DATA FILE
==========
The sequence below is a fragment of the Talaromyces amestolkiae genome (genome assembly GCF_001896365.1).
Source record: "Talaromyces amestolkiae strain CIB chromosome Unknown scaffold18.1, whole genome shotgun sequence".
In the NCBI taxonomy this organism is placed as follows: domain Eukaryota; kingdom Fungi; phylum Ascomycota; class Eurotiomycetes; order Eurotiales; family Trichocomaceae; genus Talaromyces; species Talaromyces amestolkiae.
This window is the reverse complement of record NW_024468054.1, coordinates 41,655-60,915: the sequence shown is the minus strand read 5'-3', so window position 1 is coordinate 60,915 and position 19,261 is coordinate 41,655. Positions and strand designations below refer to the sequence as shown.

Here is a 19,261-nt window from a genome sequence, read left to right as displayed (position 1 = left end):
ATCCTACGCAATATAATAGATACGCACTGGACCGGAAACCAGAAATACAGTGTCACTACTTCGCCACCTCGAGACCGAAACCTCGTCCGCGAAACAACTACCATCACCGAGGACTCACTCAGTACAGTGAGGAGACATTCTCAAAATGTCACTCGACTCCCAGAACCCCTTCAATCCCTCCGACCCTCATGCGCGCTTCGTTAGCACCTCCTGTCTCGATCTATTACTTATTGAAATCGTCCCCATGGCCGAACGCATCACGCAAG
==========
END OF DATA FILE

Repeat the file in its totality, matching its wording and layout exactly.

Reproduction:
The sequence below is a fragment of the Talaromyces amestolkiae genome (genome assembly GCF_001896365.1).
Source record: "Talaromyces amestolkiae strain CIB chromosome Unknown scaffold18.1, whole genome shotgun sequence".
In the NCBI taxonomy this organism is placed as follows: domain Eukaryota; kingdom Fungi; phylum Ascomycota; class Eurotiomycetes; order Eurotiales; family Trichocomaceae; genus Talaromyces; species Talaromyces amestolkiae.
This window is the reverse complement of record NW_024468054.1, coordinates 41,655-60,915: the sequence shown is the minus strand read 5'-3', so window position 1 is coordinate 60,915 and position 19,261 is coordinate 41,655. Positions and strand designations below refer to the sequence as shown.

Here is a 19,261-nt window from a genome sequence, read left to right as displayed (position 1 = left end):
ATCCTACGCAATATAATAGATACGCACTGGACCGGAAACCAGAAATACAGTGTCACTACTTCGCCACCTCGAGACCGAAACCTCGTCCGCGAAACAACTACCATCACCGAGGACTCACTCAGTACAGTGAGGAGACATTCTCAAAATGTCACTCGACTCCCAGAACCCCTTCAATCCCTCCGACCCTCATGCGCGCTTCGTTAGCACCTCCTGTCTCGATCTATTACTTATTGAAATCGTCCCCATGGCCGAACGCATCACGCAAG